Below is a chart that shows my daily scale weight, my 7-day average weight and my total weight loss from February 25, 2009 to May 31, 2010:

Below is a chart that shows my 28-day moving average from February 25, 2009 to May 31, 2010:

One of the things I track is the average weight for each calendar month.  It is not a moving average - I just take my scale weight each day of the month, add them together and divide by the number of days in the month.  It gives me an idea of the overall trend.  Here are my monthly average weights since I started tracking in February 2009:

155.0 - February 2009
150.9 - March 2009 - lost 4.1 pounds
148.3 - April 2009 - lost 2.6 pounds
145.8 - May 2009 - lost 2.5 pounds
142.6 - June 2009 - lost 3.2 pounds
141.5 - July 2009 - lost 1.1 pounds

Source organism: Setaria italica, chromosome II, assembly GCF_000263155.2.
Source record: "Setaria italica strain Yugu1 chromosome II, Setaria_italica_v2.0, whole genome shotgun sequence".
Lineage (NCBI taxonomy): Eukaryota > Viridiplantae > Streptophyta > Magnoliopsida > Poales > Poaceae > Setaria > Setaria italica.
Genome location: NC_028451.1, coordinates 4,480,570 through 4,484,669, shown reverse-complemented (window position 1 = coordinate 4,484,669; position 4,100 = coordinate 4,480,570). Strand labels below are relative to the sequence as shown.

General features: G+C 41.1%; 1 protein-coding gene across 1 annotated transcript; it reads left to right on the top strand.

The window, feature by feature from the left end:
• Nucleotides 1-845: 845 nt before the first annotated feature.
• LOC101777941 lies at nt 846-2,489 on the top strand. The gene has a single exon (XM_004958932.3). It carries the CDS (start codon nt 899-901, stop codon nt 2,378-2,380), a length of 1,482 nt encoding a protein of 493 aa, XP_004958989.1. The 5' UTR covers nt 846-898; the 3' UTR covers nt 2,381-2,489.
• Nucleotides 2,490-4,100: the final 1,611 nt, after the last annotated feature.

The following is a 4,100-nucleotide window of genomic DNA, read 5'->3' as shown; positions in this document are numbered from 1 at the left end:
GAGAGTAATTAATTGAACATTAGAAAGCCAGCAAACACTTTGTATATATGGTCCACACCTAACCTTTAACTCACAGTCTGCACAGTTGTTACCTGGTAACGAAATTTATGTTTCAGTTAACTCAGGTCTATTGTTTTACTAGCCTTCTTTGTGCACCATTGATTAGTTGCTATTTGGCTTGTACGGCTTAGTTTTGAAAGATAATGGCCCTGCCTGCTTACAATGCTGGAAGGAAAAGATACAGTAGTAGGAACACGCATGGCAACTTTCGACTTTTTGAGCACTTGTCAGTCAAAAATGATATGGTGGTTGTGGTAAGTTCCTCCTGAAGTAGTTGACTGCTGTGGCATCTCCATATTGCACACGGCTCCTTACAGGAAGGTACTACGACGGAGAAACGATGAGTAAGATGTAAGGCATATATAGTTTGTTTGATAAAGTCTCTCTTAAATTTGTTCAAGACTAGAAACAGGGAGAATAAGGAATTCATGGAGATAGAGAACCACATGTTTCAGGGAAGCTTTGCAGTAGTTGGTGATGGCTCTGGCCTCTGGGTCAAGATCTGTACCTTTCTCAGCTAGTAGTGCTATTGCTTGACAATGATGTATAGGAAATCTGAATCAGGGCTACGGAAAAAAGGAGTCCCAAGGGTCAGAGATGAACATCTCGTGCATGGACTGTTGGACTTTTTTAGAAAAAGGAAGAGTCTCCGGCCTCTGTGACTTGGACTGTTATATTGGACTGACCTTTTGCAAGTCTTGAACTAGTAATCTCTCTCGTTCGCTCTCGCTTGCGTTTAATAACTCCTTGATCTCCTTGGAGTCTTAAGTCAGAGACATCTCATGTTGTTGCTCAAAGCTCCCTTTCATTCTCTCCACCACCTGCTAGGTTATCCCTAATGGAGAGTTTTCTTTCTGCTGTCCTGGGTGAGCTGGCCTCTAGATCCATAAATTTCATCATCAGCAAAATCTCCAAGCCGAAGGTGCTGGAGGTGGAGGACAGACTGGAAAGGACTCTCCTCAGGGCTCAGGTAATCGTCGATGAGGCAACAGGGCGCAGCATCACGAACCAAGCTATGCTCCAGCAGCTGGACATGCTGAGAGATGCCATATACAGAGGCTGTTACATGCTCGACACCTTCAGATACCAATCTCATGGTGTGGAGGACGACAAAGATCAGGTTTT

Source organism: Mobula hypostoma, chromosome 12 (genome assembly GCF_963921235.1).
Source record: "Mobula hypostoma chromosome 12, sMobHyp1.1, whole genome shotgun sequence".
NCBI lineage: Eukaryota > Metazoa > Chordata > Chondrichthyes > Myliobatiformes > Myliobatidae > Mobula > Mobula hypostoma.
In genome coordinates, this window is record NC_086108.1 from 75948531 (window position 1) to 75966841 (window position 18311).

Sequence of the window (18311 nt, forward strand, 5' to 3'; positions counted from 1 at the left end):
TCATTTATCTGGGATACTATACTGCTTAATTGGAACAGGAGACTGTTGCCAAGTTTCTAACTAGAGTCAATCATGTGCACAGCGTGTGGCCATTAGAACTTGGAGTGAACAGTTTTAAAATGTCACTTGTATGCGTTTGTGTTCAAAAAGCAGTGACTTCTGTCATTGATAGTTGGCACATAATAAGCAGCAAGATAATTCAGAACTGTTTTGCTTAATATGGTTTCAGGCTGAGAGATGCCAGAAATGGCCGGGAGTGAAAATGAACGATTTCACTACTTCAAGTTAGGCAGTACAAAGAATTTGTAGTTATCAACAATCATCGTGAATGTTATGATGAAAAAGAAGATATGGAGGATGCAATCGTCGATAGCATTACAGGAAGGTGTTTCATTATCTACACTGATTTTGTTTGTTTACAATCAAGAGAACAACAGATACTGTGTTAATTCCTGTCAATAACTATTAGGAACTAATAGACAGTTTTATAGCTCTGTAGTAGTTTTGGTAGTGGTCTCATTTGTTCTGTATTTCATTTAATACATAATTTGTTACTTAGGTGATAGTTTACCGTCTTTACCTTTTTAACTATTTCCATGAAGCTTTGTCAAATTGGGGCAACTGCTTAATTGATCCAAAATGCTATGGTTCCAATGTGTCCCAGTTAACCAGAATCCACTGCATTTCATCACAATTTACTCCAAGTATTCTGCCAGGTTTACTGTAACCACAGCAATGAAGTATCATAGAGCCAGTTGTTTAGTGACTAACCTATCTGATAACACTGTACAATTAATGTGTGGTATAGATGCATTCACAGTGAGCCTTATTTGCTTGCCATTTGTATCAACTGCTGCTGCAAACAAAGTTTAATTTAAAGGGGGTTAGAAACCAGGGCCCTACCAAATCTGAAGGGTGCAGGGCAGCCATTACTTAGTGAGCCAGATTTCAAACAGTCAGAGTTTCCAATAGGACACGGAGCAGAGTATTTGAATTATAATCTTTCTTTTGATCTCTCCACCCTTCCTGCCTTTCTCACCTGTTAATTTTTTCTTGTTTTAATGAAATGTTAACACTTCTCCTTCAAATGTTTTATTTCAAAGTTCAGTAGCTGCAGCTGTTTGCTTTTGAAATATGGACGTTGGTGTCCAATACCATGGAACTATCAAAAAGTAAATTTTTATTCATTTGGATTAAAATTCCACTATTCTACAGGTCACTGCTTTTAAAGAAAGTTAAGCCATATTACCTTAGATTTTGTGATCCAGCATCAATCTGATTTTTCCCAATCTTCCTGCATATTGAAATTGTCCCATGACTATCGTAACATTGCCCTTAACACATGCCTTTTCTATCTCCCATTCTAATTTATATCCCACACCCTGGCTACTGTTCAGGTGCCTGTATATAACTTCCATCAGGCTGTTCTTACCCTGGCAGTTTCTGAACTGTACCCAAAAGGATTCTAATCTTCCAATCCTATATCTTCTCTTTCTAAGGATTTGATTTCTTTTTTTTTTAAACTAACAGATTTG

141.6 - August 2009 - gained 0.1 pound (the start of my plateau)
141.9 - September 2009 - gained 0.3 pounds
141.7 - October 2009 - lost 0.2 pounds
140.5 - November 2009 - lost 1.2 pounds
141.2 - December 2009 - gained 0.7 pounds
141.4 - January 2010 - gained 0.2 pounds
143.9 - February 2010 - gained 2.5 pounds (I was on vacation for 2.5 weeks)
143.8 - March 2010 - lost 0.1 pound
143.6 - April 2010 - lost 0.2 pounds (my illness and surgery month)
140.1 - May 2010 - lost 3.5 pounds (started Primal Blueprint)

Here is a chart showing these numbers: